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Yayoi Kusama at the Tate Modern

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Yayoi Kusama, The Passing Winter (detail) 2005 / © Tate. Presented by the Asia Pacific Acquisitions Committee 2008. Photo: Tate Photography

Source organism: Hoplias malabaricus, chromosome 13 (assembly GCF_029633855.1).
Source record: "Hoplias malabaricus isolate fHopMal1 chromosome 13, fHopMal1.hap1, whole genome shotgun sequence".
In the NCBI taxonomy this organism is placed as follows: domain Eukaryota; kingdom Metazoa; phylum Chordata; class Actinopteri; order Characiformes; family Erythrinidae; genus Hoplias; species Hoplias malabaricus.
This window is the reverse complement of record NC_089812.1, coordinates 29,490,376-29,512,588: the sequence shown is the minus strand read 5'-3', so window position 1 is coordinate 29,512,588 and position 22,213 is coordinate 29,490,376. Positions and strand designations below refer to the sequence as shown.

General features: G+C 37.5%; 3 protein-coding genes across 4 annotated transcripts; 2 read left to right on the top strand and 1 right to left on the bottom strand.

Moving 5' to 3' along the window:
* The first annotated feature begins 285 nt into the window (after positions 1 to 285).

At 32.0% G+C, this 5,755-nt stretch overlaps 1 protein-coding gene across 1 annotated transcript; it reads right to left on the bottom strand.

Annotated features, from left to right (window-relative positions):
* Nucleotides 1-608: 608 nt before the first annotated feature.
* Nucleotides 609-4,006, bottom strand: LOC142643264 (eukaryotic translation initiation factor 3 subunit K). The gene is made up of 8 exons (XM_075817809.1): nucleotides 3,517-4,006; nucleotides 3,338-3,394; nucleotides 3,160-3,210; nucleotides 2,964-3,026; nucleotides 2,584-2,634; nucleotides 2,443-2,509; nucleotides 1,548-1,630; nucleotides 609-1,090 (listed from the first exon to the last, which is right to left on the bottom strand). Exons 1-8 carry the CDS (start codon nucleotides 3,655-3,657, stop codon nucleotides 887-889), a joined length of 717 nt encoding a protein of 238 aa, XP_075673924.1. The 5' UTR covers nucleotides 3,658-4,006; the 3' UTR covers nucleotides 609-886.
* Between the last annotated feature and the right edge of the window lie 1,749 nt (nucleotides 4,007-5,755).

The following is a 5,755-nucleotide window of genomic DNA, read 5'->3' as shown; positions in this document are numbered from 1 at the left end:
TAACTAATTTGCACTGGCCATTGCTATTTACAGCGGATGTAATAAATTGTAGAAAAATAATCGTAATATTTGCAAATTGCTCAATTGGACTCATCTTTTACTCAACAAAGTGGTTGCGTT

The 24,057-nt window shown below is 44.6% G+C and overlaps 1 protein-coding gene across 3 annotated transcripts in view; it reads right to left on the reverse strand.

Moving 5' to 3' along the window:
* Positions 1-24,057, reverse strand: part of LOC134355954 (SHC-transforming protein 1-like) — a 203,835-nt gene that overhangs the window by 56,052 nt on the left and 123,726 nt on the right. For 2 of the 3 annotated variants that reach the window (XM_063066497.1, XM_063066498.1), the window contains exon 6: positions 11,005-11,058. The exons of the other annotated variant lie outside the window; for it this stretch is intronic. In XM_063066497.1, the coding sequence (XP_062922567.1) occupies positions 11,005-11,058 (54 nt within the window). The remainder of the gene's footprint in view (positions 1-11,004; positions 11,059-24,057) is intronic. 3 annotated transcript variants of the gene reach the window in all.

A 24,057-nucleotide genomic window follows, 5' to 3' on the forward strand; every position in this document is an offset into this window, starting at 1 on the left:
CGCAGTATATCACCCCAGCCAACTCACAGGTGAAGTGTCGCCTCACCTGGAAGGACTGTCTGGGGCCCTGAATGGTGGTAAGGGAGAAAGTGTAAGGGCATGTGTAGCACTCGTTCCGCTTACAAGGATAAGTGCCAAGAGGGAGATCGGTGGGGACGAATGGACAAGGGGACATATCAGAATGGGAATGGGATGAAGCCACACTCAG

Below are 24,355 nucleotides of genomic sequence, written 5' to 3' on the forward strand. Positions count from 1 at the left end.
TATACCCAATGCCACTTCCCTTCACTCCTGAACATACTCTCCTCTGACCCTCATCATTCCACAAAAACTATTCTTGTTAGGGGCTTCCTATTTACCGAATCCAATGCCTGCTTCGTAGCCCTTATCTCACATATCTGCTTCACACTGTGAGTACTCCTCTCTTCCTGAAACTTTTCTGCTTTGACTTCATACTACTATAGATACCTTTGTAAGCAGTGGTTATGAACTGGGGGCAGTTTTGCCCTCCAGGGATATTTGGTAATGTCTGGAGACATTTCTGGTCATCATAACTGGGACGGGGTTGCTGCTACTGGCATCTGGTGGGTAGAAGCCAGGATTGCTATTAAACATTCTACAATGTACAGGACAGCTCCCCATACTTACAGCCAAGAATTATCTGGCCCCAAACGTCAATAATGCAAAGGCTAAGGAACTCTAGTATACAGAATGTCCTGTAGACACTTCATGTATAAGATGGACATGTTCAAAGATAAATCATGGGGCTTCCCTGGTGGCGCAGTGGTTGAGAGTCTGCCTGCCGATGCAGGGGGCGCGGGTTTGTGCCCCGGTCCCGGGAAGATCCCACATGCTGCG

Long before Damien Hirst could so much as hold a paintbrush—never mind direct a team of underlings in executing canvases carefully spattered with perfectly round, candy-colored orbs—the Japanese artist Yayoi Kusama claimed “the spot” as her own. Her take is vastly different from what we’ve come to expect of Hirst’s sterile, minimalist tableaux. Kusama’s spots have appeared on abstract sculptures, room-size installations, tree trunks, lawns, robes and, in several 1960s-era performances, naked bodies. For Kusama, 82, spots represent a sort of interior landscape—the mind’s frenzied synapses, swirling and swelling as we take in the world around us. They also represent Kusama’s own history of psychosis, which, in 1977, pushed her to check into a Japanese wellness facility, where she still resides today. A wide swath of the artist’s 60-some years of creative output will go on view February 9 through June 5 at London’s Tate Modern, courtesy of Louis Vuitton (the luxe label has also enlisted Kusama’s spotty talents for a yet-to-be-released collaboration). Highlights include 13 of the artist’s trippy environments, showing off the many motifs and materials Kusama has used throughout her lengthy career. At Tate Modern, Bankside, London SE1 9TG; 44-20/7887-8888; tate.org.uk.

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